The markets are back open from the Christmas holiday and after a some slight gains in the morning, the market was down 45 points at one point. Some of this may be attributed to the consumer staples and consumer discretionary sectors.
Kicking off the weak news was the MasterCard Advisors Spending Pulse report before Christmas Day.
Encompassing eight weeks from Oct. 28 through Christmas Eve, this figure is based on sales activity through the Mastercard Inc (NYSE:MA) payments network along with estimates for other payment forms such as cash and checks; it does not include restaurants or automobile, grocery and gasoline sales.
For this year, it showed that retail sales only increased 0.7% as compared to 2011's figure. This also represents the slowest growth rate since 2008, coming in lower than analysts' 3 to 4 percent expectations for growth, reported NBC News.com.
Michael McNamara, Spending Pulse's vice president of research and analysis said of the disappointing number to the Wall Street Journal that "it's a lost season" and added, "Sales and volume are about the same as last year, but the growth was marginal."
The low number was also attributed to sales declines in the mid-Atlantic states that had been affected by superstorm Sandy.
But on a positive SpendingPulse note, online sales during the time period jumped 8.4% from 2011 to $48 billion.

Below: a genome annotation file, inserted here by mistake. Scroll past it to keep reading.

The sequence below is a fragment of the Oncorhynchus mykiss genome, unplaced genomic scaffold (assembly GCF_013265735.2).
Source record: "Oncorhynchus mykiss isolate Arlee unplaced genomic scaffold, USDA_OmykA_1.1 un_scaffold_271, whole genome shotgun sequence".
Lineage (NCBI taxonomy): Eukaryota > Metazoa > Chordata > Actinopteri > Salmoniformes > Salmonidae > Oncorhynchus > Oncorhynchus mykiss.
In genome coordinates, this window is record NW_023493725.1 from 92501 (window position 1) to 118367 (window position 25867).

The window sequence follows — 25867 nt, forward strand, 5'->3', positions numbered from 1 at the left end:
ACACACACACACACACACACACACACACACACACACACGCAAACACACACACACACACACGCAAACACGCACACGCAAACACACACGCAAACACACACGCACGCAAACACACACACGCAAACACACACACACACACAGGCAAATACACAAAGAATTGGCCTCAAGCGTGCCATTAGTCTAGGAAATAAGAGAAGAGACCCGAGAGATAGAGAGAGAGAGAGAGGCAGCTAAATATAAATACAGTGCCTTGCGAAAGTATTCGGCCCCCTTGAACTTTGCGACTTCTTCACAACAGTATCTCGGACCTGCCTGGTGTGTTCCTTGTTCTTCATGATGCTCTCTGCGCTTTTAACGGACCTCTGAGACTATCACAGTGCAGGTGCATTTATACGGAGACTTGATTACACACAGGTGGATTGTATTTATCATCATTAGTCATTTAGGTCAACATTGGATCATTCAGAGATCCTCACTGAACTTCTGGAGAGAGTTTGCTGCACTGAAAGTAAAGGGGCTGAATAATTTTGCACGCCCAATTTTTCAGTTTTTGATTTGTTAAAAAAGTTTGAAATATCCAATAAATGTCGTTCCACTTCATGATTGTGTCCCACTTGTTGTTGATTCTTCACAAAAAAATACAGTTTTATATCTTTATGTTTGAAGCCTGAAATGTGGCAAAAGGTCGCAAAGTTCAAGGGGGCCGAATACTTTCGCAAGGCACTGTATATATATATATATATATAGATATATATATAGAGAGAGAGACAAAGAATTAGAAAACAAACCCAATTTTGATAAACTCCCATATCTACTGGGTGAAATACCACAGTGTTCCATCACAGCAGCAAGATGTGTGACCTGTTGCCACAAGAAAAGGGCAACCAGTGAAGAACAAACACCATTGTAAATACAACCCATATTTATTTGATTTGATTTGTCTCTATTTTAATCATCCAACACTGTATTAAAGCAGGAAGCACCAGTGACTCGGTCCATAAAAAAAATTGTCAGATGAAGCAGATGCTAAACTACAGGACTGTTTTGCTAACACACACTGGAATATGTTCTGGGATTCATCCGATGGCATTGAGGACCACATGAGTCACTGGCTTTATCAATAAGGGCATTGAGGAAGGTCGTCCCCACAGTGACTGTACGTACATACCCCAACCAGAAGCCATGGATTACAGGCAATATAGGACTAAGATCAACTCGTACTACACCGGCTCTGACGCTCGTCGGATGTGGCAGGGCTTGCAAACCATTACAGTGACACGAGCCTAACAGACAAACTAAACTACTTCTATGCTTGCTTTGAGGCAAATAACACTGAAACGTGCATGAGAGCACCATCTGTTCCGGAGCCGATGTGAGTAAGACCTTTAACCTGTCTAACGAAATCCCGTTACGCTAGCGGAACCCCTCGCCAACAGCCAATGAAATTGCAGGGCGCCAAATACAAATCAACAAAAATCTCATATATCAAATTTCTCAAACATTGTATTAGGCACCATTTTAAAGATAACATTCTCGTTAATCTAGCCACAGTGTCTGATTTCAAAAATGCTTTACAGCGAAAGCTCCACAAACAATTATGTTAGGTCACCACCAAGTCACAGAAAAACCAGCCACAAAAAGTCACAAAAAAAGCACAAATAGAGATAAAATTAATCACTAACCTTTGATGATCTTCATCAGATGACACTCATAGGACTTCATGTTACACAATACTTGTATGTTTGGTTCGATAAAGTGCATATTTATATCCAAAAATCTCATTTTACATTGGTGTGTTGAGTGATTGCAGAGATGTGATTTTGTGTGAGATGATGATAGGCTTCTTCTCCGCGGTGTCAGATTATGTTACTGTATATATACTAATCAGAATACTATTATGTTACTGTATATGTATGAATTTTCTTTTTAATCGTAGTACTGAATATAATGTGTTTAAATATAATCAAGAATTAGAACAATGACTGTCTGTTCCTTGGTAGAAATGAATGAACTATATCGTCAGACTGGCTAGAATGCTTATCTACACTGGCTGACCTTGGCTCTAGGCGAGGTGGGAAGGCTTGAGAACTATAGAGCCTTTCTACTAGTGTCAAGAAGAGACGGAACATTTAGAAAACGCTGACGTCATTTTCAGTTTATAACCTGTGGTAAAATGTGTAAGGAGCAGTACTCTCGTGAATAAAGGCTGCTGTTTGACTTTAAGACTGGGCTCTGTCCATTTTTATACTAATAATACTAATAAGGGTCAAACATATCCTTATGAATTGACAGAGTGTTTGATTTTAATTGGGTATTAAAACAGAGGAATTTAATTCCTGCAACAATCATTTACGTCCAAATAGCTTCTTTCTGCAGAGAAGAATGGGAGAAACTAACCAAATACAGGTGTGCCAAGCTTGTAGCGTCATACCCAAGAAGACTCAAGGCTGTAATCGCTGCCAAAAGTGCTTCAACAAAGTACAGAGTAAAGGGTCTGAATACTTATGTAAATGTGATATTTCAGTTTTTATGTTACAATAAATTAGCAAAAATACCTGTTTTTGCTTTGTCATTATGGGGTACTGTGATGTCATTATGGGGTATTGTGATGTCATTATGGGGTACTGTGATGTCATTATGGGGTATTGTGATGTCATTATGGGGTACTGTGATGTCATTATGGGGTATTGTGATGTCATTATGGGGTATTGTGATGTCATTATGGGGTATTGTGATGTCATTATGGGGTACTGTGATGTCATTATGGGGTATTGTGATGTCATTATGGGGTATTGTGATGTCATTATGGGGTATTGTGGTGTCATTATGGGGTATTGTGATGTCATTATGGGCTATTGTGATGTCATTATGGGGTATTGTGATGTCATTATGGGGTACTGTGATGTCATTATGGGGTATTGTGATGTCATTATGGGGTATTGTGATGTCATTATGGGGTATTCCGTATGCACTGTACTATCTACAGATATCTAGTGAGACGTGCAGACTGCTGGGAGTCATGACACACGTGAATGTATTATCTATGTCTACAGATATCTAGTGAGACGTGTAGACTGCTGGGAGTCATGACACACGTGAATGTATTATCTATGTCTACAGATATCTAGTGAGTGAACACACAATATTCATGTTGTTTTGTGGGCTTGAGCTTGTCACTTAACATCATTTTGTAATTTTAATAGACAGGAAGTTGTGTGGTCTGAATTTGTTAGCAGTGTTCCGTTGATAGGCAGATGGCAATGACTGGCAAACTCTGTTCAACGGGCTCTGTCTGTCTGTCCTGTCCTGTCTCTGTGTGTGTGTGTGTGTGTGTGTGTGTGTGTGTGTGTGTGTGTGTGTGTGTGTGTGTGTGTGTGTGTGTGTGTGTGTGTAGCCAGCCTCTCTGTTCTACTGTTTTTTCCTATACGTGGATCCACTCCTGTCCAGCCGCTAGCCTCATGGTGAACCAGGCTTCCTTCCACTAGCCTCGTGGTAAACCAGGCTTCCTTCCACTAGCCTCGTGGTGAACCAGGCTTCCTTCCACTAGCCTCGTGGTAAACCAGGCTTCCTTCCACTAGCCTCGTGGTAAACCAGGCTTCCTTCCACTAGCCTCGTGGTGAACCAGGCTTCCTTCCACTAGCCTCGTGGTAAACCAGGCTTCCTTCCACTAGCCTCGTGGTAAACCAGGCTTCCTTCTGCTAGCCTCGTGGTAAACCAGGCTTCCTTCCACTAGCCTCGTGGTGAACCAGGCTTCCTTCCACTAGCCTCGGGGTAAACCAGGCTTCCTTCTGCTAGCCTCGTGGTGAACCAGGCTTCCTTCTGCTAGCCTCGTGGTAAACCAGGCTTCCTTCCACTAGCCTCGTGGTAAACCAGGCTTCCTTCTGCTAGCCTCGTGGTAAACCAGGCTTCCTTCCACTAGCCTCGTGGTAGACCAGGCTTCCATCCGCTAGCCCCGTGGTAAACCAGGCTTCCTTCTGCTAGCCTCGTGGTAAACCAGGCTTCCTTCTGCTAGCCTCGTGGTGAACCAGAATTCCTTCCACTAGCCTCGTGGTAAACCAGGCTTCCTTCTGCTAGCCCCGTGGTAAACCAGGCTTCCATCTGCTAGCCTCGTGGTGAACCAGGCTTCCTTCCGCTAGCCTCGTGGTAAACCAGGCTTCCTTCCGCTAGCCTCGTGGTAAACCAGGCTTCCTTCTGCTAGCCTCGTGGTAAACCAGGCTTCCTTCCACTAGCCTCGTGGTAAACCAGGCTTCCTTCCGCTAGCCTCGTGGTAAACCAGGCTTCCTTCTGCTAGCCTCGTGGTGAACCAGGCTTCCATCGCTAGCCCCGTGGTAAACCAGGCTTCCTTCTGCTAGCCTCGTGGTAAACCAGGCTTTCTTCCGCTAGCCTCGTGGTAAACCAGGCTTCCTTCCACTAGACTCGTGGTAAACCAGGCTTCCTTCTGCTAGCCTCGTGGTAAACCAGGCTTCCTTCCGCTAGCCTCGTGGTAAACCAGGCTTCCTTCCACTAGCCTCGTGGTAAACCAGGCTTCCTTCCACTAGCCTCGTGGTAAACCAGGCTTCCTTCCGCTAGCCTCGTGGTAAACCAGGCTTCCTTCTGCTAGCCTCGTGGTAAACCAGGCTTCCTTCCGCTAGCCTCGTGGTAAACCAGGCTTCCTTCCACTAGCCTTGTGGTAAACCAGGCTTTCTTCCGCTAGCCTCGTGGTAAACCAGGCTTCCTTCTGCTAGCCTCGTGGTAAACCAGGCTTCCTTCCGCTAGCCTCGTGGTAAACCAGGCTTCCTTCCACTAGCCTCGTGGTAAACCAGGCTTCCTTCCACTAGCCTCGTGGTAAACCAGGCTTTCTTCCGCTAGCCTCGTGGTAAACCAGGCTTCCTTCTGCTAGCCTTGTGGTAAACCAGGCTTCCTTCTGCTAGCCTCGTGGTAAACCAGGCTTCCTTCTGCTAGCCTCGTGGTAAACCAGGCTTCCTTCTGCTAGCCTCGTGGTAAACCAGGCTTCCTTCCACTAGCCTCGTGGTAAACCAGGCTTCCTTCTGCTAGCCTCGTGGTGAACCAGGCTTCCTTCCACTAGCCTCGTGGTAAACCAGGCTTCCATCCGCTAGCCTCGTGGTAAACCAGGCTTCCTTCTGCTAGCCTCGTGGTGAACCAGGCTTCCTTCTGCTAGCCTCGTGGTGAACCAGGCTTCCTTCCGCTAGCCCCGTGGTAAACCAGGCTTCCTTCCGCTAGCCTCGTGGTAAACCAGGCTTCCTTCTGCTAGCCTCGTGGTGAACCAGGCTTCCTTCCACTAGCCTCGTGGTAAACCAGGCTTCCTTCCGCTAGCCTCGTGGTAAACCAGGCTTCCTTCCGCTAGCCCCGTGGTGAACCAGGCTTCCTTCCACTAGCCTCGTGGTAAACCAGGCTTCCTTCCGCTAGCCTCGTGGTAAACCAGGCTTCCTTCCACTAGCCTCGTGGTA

This however may not offset retail consulting firm Customer Growth Partners number. Via its president Craig Johnson he went so far as to say this year appeared to be the "worst holiday-shopping season" in three years after his company's figure showed that sales had increased 2.8% vs. 2011's 5.8% rise.
The firm's estimates come from government data, retailer information and researchers observations from stores, malls and the Internet.
Also taking a hit and feeling the pressure from these gloomy reports has been retail stocks such as Macy's, Inc. (NYSE:M), Wal-Mart Stories, Inc. (NYSE:WMT) and Target Corporation (NYSE:TGT). They're all trading down on Wednesday as well as Amazon.com, Inc. (NASDAQ:AMZN) from its Netflix, Inc. (NASDAQ:NFLX) debacle.
On Christmas Eve, an Amazon web service center suffered an outage and subsequently affected Netflix's U.S., Canada, and Latin America subscribers. By Christmas day, the service had returned.
Netflix, Inc. (NASDAQ:NFLX) is up 2.49%, trading at $92.49.
And then there's a look at the consumer staples sector.
The Consumer Staples Sector SPDR Fund ETF (NYSE:XLP) is trading down 0.94% to $34.74. On Friday, its 50-day simple moving average hit $35.50, but remained above its 200-day SMA on Monday at $34.91. The Street.com writes the ETF's daily chart profile is negative; this can viewed as a technical warning that consumer staples stocks have fallen behind during this year's holiday shopping season.
Not helping matters is ValuEngine's belief the sector is overvalued by 15.4% as compared to 16 sectors. Coming in behind is the alcoholic beverage industry (12.1% overvalue), soft drinks (9.2% overvalue) with cosmetics and toiletries at an 8.0% undervalue.
Look for these sectors to possibly take another hit if Thursday's consumer confidence report is poor.